Omicron causing 60% of Amsterdam Covid cases; OMT studying hospitalization rate
Omicron became the dominant variant of the coronavirus in Amsterdam on Tuesday, the Argos consortium reported. The variant seems to cause less severe symptoms than the Delta variant, but two experts from the Outbreak Management Team are still concerned about extra pressure on hospitals.
The Argos consortium, a collaboration between health service GGD Amsterdam and Amsterdam University Medical Center, tested a random sample of 106 coronavirus cases. 63 of them involved the Omicron variant. That means that the new variant increased from 4 percent to 59 percent of cases in Amsterdam in nine days.
A total of 63/106 (59%) randomly selected SARS-CoV-2 positive samples, collected on the 21st Dec 2021 at @GGDAmsterdam testing facilities, were positive for the Omicron variant based on the spike 371L/373P assay. Great effort by teams at @amsterdamumc & @inBiome. pic.twitter.com/GcIYXMSs2K— ARGOSconsortium (@ARGOSamsterdam) December 22, 2021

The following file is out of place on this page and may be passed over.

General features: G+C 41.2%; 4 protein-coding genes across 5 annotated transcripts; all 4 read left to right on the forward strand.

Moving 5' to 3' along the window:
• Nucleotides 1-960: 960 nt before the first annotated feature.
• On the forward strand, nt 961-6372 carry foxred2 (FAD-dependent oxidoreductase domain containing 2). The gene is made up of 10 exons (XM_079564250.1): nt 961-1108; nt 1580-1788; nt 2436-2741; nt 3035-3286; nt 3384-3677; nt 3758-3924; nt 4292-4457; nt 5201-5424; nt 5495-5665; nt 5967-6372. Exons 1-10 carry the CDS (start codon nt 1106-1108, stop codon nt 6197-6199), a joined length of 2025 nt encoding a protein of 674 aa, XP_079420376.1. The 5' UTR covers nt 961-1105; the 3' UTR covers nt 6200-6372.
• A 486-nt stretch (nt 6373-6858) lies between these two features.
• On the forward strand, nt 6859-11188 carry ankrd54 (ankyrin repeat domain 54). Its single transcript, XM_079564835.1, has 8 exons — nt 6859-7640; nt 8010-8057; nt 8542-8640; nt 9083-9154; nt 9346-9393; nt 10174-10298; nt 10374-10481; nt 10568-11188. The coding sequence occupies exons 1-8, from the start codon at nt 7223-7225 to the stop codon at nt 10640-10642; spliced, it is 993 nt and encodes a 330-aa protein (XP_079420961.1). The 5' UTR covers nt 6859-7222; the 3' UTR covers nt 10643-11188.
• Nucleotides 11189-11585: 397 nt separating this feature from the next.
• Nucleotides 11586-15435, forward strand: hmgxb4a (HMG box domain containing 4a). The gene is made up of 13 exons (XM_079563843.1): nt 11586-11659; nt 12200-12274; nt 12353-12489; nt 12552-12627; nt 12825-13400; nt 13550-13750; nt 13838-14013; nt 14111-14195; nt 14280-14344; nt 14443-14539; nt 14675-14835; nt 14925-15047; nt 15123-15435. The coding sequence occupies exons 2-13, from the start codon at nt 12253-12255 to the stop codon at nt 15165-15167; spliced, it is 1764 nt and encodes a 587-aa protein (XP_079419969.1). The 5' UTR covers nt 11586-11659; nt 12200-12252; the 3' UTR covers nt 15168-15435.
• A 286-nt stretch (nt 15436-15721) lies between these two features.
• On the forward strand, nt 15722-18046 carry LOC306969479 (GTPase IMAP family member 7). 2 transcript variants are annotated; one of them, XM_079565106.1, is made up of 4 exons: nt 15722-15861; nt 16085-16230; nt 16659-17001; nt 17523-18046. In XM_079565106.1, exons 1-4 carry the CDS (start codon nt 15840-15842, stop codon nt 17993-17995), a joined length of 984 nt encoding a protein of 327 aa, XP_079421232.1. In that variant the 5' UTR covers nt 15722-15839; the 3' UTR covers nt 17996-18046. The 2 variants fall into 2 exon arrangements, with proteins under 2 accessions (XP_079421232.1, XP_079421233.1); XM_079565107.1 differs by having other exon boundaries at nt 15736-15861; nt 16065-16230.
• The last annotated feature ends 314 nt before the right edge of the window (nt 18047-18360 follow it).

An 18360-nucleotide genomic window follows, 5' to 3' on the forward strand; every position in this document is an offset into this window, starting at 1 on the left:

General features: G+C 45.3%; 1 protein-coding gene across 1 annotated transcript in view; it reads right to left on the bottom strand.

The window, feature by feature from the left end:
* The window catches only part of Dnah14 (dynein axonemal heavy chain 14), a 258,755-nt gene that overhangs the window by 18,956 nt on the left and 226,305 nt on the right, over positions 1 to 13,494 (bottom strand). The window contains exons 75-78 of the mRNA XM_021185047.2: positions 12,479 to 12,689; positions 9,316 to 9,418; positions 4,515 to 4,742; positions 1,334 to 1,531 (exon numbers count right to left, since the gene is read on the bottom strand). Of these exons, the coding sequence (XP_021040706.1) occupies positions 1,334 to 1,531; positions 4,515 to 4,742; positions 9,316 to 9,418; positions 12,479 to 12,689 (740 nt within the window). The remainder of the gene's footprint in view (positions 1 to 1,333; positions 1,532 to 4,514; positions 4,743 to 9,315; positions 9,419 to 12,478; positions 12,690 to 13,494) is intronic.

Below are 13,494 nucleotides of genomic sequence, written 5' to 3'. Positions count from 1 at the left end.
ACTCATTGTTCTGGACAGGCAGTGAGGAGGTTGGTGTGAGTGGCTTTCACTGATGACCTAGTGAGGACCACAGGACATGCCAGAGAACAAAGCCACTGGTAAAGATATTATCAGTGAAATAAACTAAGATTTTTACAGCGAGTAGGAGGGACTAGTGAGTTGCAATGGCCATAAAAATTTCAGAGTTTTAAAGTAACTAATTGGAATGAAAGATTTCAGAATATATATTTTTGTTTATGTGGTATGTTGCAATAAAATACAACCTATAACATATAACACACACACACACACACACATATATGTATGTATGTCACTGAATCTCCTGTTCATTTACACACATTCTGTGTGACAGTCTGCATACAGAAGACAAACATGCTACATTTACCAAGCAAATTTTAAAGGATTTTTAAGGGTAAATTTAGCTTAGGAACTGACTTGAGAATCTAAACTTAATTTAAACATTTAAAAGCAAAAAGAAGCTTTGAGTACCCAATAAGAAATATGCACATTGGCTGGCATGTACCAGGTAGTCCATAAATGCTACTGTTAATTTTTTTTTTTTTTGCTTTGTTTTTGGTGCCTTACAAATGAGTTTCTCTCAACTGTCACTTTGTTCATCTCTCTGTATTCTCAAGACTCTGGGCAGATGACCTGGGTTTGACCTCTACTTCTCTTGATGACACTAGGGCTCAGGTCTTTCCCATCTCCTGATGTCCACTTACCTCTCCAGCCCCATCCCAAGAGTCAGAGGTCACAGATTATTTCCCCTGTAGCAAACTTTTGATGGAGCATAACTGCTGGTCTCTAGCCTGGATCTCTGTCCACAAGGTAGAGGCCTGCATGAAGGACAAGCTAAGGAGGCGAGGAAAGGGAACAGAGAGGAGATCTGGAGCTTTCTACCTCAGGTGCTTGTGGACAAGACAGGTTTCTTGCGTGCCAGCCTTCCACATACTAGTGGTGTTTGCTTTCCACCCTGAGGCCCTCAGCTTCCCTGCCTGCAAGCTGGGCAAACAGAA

An ongoing study by the Imperial College in the United Kingdom showed that people are about 45 percent less likely to be hospitalized with the Omicron variant than with the Delta variant. That is hopeful, but not yet a reason for celebration, Outbreak Management Team members Alma Tostmann, and Marc Bonten said to NOS.
"What you can conclude from this is that this variant is a lot less sickening than the Delta variant. In that respect, it is good news," said epidemiologist Alma Tostmann. "We already saw that a bit with data from South Africa." But that does not mean that the new variant will lead to fewer hospitalizations because Omicron is more contagious and spreads very fast. "The bad news you have to face is that with high numbers of infections, you will still end up with a lot of hospitalizations."
Physician microbiologist Bonten also told NOS that he is partly positive, but with a caveat because of the higher contagiousness. "You have to compare these results with the number of people who become infected. If that is twice as much as with the Delta variant, you have just as many people who end up in hospital."
The OMT will discuss the new data in a meeting later on Thursday, Bonten said. "We can use these numbers in the models, and I assume that we will immediately see the latest calculations at the OMT meeting." The models inform the OMT's advice on the coronavirus policy.